More generally, the environment for which this invention is intended is one in which there is a heat flux from a primary heat source above the permissible operating temperature of the cooled structure comprising the support and the backing which is in high thermal conductance with it. (In the typical magnetohydrodynamic generator, the piece affixed to the backing is unable to operate at the temperature of the hot gas, which is the primary source of heat flux.) This environment creates the situation that if the thermal conductance between the backing and the cooled structure is or becomes too low, the backing temperature will rise above permissible limits; as a consequence, the thermal flux through the piece and its support will decrease impermissibly, and the temperature even of the piece exposed to the primary heat source may rise beyond tolerable limits--such as the fusion temperature of the piece.
It is thus evident that for a given temperature of the primary heat source the cooling must provide such a heat flux through the structure comprising the piece and its backing that the hot end (the exposed face of the piece) is kept within permissible limits. But this heat flux is determined in large part by the temperature of the cold end (the backing face which is in thermal contact with the cooled support). The maximum permissible temperature of the cold end of this structure is thus the maximum temperature which will still produce an adequate temperature drop from hot end to cold end to produce the necessary heat flux to keep the hot end temperature at an allowable value. The fusible alloy which has been exemplified by the lead-in eutectic is thus more generally required to have a fusion point below the maximum permissible temperature of the cold end. The maximum cold-end temperature here defined may, of course, be well below the temperature which would cause any damage to the cold end material; it is the maximum temperature which will protect the hot end from injury.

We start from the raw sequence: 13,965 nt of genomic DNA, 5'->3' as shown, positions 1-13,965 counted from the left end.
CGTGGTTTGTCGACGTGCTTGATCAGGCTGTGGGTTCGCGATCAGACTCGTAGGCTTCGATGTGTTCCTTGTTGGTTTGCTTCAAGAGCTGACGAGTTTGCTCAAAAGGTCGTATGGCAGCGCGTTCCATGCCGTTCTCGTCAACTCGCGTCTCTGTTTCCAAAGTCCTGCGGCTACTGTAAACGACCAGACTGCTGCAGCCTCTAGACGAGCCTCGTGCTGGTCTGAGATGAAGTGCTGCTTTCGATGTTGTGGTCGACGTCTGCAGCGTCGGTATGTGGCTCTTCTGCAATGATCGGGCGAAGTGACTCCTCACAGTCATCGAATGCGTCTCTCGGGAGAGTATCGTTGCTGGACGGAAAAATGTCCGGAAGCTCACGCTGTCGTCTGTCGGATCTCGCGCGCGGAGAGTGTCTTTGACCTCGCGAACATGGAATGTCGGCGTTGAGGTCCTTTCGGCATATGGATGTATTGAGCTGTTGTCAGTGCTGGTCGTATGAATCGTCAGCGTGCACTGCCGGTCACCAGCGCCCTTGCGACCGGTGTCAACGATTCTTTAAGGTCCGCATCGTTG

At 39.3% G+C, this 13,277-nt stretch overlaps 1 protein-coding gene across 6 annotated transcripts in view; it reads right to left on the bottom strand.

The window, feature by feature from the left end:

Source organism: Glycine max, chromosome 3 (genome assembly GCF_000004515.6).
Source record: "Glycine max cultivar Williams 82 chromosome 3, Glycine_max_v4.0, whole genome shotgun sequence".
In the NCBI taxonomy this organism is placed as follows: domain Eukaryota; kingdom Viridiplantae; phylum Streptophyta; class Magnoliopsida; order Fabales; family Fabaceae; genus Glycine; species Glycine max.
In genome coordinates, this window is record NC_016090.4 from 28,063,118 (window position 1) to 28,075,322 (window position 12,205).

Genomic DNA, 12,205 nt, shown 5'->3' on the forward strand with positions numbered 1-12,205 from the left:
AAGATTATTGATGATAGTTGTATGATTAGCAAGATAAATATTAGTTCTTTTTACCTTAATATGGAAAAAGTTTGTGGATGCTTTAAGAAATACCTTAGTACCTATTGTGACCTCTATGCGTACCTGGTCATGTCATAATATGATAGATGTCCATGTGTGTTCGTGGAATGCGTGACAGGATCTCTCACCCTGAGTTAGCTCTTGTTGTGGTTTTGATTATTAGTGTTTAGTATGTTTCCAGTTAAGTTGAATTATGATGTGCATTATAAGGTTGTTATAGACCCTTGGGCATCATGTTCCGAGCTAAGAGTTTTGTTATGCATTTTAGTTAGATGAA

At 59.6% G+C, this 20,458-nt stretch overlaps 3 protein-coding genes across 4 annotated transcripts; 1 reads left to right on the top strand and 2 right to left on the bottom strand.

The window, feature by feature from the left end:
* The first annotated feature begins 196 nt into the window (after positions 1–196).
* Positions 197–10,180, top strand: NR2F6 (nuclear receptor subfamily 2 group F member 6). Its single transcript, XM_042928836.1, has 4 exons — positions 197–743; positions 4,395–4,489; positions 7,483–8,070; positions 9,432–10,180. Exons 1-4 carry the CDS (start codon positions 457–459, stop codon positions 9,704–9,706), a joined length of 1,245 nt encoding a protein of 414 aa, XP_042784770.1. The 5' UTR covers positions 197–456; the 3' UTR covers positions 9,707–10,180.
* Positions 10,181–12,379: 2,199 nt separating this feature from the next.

FIGS. 1 and 2 represent in elevation mating parts of a first embodiment of the invention.
FIGS. 3 and 4 represent in elevation the mating parts of a second embodiment of the invention.
FIG. 1 represents in elevation a male assembly for attaching a ceramic 10 and the backing 12 to which it is brazed by insertion of the legs 14 of channel 16 into mating slots 18 of support 20 of FIG. 2. In a typical assembly ceramic 10 was 0.10 inches (2.5 mm.) thick and 0.375 inches (9.4 mm.) wide, the width of backing 12 being the same. Backing 12 was as thick as it was wide. Channel 16 was of stock 0.020 inches thick (0.5 mm.) and its legs extended 0.065 inches (1.6 mm.) from backing 12-- that is, 0.045 inches (1.1 mm.) beyond the web 22 of channel 16. The ceramic 10 was of the spinel type; backing 12 was of nickel, and channel 16 was of copper. These three pieces were brazed together. The exposed lower face of backing 12 and the exposed parts of channel 16 were tinned, after the brazing operation, with lead-tin eutectic 24--the traditional soft solder of old art. Support 20 of FIG. 2 was of copper, provided with two slots 18 0.025 inches (0.63 mm.) wide, at 45° with the upper face of support 20. The portion 26 of the upper face which lay between the convergent slots 18 was depressed 0.025 inches (0.63 mm.) below the remainder of the upper face of support 20 to accommodate the web 22 of channel 16 when legs 14 were forced into slots 18 and backing 12 was brought into contact with support 20. Support 20 was 0.375 inches (9.5 mm.) wide and provided with a water cooling passage 28. Its upper face 26, slots 18, and depressed face 26 were also tinned with lead-tin eutectic 24.